Getting Your Pilots License

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Learning to Fly:

1 –Introduction

For many people, learning to fly is somewhere on the “Things to do Before I Die”. If you’ve decided it’s time to pursue your own pilot’s license, first of all, congratulations! Most people go their entire lives without ever making that first step towards their dreams. Simply making the decision and committing to go through with it is an accomplishment in itself.

However, let’s not kid ourselves. The reason so many people are reluctant to commit to something like obtaining a pilot’s license is, well, it’s not a cheap hobby and it’s not an easy hobby. You can get yourself a driver’s license in one afternoon for eight bucks and a used car for a few hundred (it might be a piece of junk, but it’ll get you around town). On the other hand, pilot training can cost several thousand dollars, it can take months before you’re ready to get your own plane and fly solo, and if you want to fly a three hundred dollar airplane, you’d better make sure to pack a parachute.

Because of the cost involved, many people consider hobby-flying to be a pursuit for rich people and rich people alone. Luckily, this isn’t quite the case. We’ll get into that in chapters four and ten. Certainly, it’s not a cheap interest to have, but there are options for the less financially advantaged to pursue the dream, as well.

More important than having the money or the time, the most important thing to have when you’re pursuing a pilot’s license is dedication. All the money and free time in the world can’t do a thing for a would be pilot who just doesn’t care enough to put their all into the process of learning to fly. On the other hand, if you have enough dedication, that can make up for a lack of money and free time.

Certainly, money and time can be immensely helpful, but dedication is the deal breaker. As the saying goes, where there’s a will, there’s a way. Being dedicated will prove more important, in the long run, than the size of your bank account.

If you’re still not one hundred percent sure you’re ready to go after your pilot’s license, the only advice we can offer is this: Don’t waste any more time.

There are certain pilot’s license requirements involving factors such as your health and, of course, mental proficiency. You only get older as time goes by, not younger, and the day when you might not be considered fit to fly is only getting closer and closer. If you’re serious about getting a pilot’s license, start pursuing it as soon as you can.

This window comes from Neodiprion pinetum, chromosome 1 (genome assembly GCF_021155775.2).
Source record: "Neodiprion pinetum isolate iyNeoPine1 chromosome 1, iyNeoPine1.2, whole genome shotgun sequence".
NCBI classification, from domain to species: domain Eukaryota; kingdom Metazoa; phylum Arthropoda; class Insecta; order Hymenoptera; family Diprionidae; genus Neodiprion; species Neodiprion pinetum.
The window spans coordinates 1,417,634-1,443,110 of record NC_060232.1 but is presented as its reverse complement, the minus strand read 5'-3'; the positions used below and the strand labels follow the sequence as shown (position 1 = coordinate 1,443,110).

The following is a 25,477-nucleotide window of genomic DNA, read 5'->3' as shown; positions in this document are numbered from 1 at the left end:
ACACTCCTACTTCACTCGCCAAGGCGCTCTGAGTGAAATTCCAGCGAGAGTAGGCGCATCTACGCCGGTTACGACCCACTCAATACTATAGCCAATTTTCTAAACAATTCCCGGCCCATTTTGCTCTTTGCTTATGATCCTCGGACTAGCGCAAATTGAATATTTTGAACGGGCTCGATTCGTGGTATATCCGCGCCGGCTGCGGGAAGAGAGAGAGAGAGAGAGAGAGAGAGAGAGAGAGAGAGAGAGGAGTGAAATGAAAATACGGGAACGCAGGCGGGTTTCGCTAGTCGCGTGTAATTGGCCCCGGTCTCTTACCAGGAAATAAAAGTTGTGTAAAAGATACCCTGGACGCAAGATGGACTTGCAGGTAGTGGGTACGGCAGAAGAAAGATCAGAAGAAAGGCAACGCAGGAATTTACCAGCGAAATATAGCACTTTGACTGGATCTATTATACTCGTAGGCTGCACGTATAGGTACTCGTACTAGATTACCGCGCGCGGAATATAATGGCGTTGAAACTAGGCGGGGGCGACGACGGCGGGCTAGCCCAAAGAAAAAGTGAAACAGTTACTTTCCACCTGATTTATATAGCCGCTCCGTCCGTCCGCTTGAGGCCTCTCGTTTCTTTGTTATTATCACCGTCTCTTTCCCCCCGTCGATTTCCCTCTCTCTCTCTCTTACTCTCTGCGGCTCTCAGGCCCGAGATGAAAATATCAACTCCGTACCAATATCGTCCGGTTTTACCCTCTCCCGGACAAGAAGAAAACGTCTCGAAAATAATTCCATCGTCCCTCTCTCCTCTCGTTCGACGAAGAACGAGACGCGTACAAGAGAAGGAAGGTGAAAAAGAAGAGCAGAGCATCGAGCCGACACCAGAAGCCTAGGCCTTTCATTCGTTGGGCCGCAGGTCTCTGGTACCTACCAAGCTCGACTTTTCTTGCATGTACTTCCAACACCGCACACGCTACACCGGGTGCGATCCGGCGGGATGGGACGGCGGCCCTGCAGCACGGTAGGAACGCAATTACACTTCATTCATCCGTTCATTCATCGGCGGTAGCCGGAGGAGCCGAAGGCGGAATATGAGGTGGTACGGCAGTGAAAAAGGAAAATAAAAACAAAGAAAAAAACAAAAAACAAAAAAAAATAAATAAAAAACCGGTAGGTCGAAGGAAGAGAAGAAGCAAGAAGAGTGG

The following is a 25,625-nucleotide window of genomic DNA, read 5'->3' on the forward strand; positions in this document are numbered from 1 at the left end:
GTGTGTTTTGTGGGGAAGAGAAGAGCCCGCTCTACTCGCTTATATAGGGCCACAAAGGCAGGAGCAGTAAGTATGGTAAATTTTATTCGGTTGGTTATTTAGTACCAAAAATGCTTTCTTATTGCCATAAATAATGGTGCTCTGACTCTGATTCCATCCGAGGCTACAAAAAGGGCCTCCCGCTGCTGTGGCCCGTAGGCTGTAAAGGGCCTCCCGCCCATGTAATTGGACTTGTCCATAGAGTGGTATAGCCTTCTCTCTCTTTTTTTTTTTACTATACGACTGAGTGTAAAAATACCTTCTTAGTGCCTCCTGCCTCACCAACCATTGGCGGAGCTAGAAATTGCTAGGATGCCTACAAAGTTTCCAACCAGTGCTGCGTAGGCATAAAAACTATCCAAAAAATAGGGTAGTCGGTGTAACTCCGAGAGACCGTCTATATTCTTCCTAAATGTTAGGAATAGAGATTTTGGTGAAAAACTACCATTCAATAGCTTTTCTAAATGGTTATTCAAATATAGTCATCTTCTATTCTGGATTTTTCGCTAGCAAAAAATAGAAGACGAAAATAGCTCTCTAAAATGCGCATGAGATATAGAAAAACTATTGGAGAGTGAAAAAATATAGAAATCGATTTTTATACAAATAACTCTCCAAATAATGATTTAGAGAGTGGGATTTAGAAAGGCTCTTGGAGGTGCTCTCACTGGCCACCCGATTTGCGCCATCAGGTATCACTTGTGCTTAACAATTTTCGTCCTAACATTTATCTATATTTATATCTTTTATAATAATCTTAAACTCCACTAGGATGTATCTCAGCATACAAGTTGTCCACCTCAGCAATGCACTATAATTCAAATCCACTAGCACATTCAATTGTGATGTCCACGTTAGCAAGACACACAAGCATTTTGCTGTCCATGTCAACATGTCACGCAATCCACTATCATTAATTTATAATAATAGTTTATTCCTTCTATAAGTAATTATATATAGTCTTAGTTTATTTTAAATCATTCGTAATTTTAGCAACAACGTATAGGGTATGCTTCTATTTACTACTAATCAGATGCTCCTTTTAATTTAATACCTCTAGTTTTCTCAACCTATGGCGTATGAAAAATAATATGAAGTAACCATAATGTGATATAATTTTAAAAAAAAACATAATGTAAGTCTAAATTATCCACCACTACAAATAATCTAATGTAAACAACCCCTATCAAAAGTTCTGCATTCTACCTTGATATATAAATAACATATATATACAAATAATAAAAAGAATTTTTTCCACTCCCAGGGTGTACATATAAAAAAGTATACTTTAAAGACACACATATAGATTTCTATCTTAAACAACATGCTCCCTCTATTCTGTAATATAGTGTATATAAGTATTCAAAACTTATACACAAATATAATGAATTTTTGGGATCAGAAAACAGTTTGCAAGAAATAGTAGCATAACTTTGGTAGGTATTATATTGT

For quick reference, because we’ll be referring to these organizations below, we’ll go through the aviation administrations in all the major English speaking countries.

The FAA, or Federal Aviation Administration, is a part of the United States Department of Transportation. The group is in charge of regulating all civil flight in the US, as well as maintaining the air traffic control system put to use within the US.

In the United Kingdom, there is the EASA, or the European Aviation Safety Agency. The EASA is an agency of the European Union, and are in charge of all civilian aviation safety within the UK.

In Australia, there is the Civil Aviation Safety Authority, or CASA, and Air services Australia. Air safety is handled by CASA, while Air services Australia handles all regulatory functions. CASA is the group in charge of licensing.

Canadian pilot’s licensing is governed by Transport Canada, in accordance with the Aeronautics Act, as well as Canadian Aviation Regulations, or CAR. In Canada, licensing or a permit is required for anyone acting as a crew member on any flight.

Most of the advice in this book will be applicable regardless of country, and we’ve done our best to research the requirements for licensing in each country, but we should recommend that you do a little independent research, as well, as these regulations are all subject to change.

Please note that this book is only intended as a guide to help you through the process of learning to fly, getting your wings, finding an airplane, and putting that airplane to use.

This book is not, and does not claim to be, a comprehensive guide for learning how to fly.

2 – Are you Qualified?

Before you do start pursuing a pilot’s license, know that there are certain requirements that you must meet before you can even be considered eligible for a license.
These are, of course, in addition to being ale to pass the writ ten and practical tests involved in earning your pilot’s license. The requirements listed below are considered general eligibility requirements by the respective regulatory committees in each country.


As dictated by sec 61.103, Eligibility Requirements: General, for pilot’s licensing with the FAA…
Candidate must be at least seventeen years of age. A private pilot’s certificate for a hot air balloon or glider may be issued to applicants as young as sixteen years old.
Applicant must be able to read, speak and understand the English language, or else have operating limitations placed on his or her pilot certificate as necessary for safe operation of their aircraft. The limitations will be removed if the applicant can prove that they have a thorough grasp of the English language at a later date.
Applicant must hold a current, third class medical certificate. In the case of a certificate for a balloon or glider, the applicant must simply prove that they have no known medical defect which would hinder or prevent the applicant from safely operating the aircraft.


By CARs regulations, different aircraft require different specific qualifications. In general, though, a license to operate a powered airplane requires a minimum age of seventeen, and all aircraft require CARs standard 424 physical and mental health qualification.